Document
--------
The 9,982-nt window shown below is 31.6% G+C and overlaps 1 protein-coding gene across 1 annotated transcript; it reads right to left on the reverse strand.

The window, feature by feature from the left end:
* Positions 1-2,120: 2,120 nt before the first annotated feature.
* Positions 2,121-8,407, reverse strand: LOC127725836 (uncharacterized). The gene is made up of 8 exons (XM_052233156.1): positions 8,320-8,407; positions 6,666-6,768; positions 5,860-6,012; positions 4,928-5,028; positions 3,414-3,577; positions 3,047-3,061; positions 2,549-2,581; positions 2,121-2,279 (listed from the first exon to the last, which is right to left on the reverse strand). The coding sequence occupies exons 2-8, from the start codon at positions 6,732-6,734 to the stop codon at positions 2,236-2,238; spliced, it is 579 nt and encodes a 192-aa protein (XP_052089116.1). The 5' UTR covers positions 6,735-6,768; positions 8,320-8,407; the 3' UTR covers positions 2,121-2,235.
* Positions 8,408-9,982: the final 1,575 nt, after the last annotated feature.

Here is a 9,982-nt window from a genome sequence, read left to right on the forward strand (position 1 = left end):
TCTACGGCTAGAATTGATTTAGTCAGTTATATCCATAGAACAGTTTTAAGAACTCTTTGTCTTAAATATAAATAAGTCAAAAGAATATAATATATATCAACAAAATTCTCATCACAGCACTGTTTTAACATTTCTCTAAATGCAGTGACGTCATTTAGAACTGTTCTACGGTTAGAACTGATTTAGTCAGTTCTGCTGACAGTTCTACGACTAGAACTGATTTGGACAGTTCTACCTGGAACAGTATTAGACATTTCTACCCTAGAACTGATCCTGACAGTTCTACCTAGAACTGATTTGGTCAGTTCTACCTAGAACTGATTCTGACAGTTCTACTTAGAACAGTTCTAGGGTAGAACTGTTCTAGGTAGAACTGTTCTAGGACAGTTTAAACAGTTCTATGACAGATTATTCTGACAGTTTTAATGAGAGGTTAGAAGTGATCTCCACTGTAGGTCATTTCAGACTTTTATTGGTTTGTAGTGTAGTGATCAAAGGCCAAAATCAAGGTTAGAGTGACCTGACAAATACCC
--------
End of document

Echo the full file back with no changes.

The 9,982-nt window shown below is 31.6% G+C and overlaps 1 protein-coding gene across 1 annotated transcript; it reads right to left on the reverse strand.

The window, feature by feature from the left end:
* Positions 1-2,120: 2,120 nt before the first annotated feature.
* Positions 2,121-8,407, reverse strand: LOC127725836 (uncharacterized). The gene is made up of 8 exons (XM_052233156.1): positions 8,320-8,407; positions 6,666-6,768; positions 5,860-6,012; positions 4,928-5,028; positions 3,414-3,577; positions 3,047-3,061; positions 2,549-2,581; positions 2,121-2,279 (listed from the first exon to the last, which is right to left on the reverse strand). The coding sequence occupies exons 2-8, from the start codon at positions 6,732-6,734 to the stop codon at positions 2,236-2,238; spliced, it is 579 nt and encodes a 192-aa protein (XP_052089116.1). The 5' UTR covers positions 6,735-6,768; positions 8,320-8,407; the 3' UTR covers positions 2,121-2,235.
* Positions 8,408-9,982: the final 1,575 nt, after the last annotated feature.

Here is a 9,982-nt window from a genome sequence, read left to right on the forward strand (position 1 = left end):
TCTACGGCTAGAATTGATTTAGTCAGTTATATCCATAGAACAGTTTTAAGAACTCTTTGTCTTAAATATAAATAAGTCAAAAGAATATAATATATATCAACAAAATTCTCATCACAGCACTGTTTTAACATTTCTCTAAATGCAGTGACGTCATTTAGAACTGTTCTACGGTTAGAACTGATTTAGTCAGTTCTGCTGACAGTTCTACGACTAGAACTGATTTGGACAGTTCTACCTGGAACAGTATTAGACATTTCTACCCTAGAACTGATCCTGACAGTTCTACCTAGAACTGATTTGGTCAGTTCTACCTAGAACTGATTCTGACAGTTCTACTTAGAACAGTTCTAGGGTAGAACTGTTCTAGGTAGAACTGTTCTAGGACAGTTTAAACAGTTCTATGACAGATTATTCTGACAGTTTTAATGAGAGGTTAGAAGTGATCTCCACTGTAGGTCATTTCAGACTTTTATTGGTTTGTAGTGTAGTGATCAAAGGCCAAAATCAAGGTTAGAGTGACCTGACAAATACCC